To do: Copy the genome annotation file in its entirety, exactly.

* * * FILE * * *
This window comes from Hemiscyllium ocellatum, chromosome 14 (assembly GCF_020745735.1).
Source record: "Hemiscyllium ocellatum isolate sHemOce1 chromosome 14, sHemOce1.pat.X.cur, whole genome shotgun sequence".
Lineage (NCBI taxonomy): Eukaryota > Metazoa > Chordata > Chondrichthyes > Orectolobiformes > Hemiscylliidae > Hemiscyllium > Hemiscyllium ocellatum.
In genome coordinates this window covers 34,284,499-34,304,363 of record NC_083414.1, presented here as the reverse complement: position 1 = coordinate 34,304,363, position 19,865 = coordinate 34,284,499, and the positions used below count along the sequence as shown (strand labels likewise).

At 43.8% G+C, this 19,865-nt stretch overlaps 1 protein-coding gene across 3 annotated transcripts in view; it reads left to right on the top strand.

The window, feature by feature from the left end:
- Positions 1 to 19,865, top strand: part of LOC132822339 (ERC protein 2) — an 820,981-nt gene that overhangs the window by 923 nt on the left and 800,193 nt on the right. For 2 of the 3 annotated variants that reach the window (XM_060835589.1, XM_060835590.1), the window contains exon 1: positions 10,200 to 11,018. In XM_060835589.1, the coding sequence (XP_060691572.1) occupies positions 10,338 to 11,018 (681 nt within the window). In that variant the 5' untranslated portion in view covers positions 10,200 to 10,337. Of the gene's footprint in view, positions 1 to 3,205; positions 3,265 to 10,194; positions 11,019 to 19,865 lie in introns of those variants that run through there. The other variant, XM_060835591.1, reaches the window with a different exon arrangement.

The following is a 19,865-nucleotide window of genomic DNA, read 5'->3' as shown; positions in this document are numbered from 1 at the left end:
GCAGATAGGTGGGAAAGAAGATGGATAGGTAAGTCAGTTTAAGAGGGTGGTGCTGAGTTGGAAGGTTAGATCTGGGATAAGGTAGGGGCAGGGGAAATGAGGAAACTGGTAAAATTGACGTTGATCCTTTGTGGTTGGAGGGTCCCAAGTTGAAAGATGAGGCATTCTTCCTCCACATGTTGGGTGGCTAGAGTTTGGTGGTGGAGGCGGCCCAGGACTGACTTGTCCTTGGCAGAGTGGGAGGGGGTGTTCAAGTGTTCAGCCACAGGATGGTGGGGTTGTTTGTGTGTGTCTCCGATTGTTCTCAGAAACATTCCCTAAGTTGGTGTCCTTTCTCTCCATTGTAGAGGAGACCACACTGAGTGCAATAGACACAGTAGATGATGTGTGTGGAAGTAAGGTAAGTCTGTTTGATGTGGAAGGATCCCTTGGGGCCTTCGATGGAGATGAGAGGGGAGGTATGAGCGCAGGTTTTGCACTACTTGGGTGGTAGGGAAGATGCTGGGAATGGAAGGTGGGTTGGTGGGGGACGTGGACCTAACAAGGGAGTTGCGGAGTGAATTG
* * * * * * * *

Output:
This window comes from Hemiscyllium ocellatum, chromosome 14 (assembly GCF_020745735.1).
Source record: "Hemiscyllium ocellatum isolate sHemOce1 chromosome 14, sHemOce1.pat.X.cur, whole genome shotgun sequence".
Lineage (NCBI taxonomy): Eukaryota > Metazoa > Chordata > Chondrichthyes > Orectolobiformes > Hemiscylliidae > Hemiscyllium > Hemiscyllium ocellatum.
In genome coordinates this window covers 34,284,499-34,304,363 of record NC_083414.1, presented here as the reverse complement: position 1 = coordinate 34,304,363, position 19,865 = coordinate 34,284,499, and the positions used below count along the sequence as shown (strand labels likewise).

At 43.8% G+C, this 19,865-nt stretch overlaps 1 protein-coding gene across 3 annotated transcripts in view; it reads left to right on the top strand.

The window, feature by feature from the left end:
- Positions 1 to 19,865, top strand: part of LOC132822339 (ERC protein 2) — an 820,981-nt gene that overhangs the window by 923 nt on the left and 800,193 nt on the right. For 2 of the 3 annotated variants that reach the window (XM_060835589.1, XM_060835590.1), the window contains exon 1: positions 10,200 to 11,018. In XM_060835589.1, the coding sequence (XP_060691572.1) occupies positions 10,338 to 11,018 (681 nt within the window). In that variant the 5' untranslated portion in view covers positions 10,200 to 10,337. Of the gene's footprint in view, positions 1 to 3,205; positions 3,265 to 10,194; positions 11,019 to 19,865 lie in introns of those variants that run through there. The other variant, XM_060835591.1, reaches the window with a different exon arrangement.

The following is a 19,865-nucleotide window of genomic DNA, read 5'->3' as shown; positions in this document are numbered from 1 at the left end:
GCAGATAGGTGGGAAAGAAGATGGATAGGTAAGTCAGTTTAAGAGGGTGGTGCTGAGTTGGAAGGTTAGATCTGGGATAAGGTAGGGGCAGGGGAAATGAGGAAACTGGTAAAATTGACGTTGATCCTTTGTGGTTGGAGGGTCCCAAGTTGAAAGATGAGGCATTCTTCCTCCACATGTTGGGTGGCTAGAGTTTGGTGGTGGAGGCGGCCCAGGACTGACTTGTCCTTGGCAGAGTGGGAGGGGGTGTTCAAGTGTTCAGCCACAGGATGGTGGGGTTGTTTGTGTGTGTCTCCGATTGTTCTCAGAAACATTCCCTAAGTTGGTGTCCTTTCTCTCCATTGTAGAGGAGACCACACTGAGTGCAATAGACACAGTAGATGATGTGTGTGGAAGTAAGGTAAGTCTGTTTGATGTGGAAGGATCCCTTGGGGCCTTCGATGGAGATGAGAGGGGAGGTATGAGCGCAGGTTTTGCACTACTTGGGTGGTAGGGAAGATGCTGGGAATGGAAGGTGGGTTGGTGGGGGACGTGGACCTAACAAGGGAGTTGCGGAGTGAATTG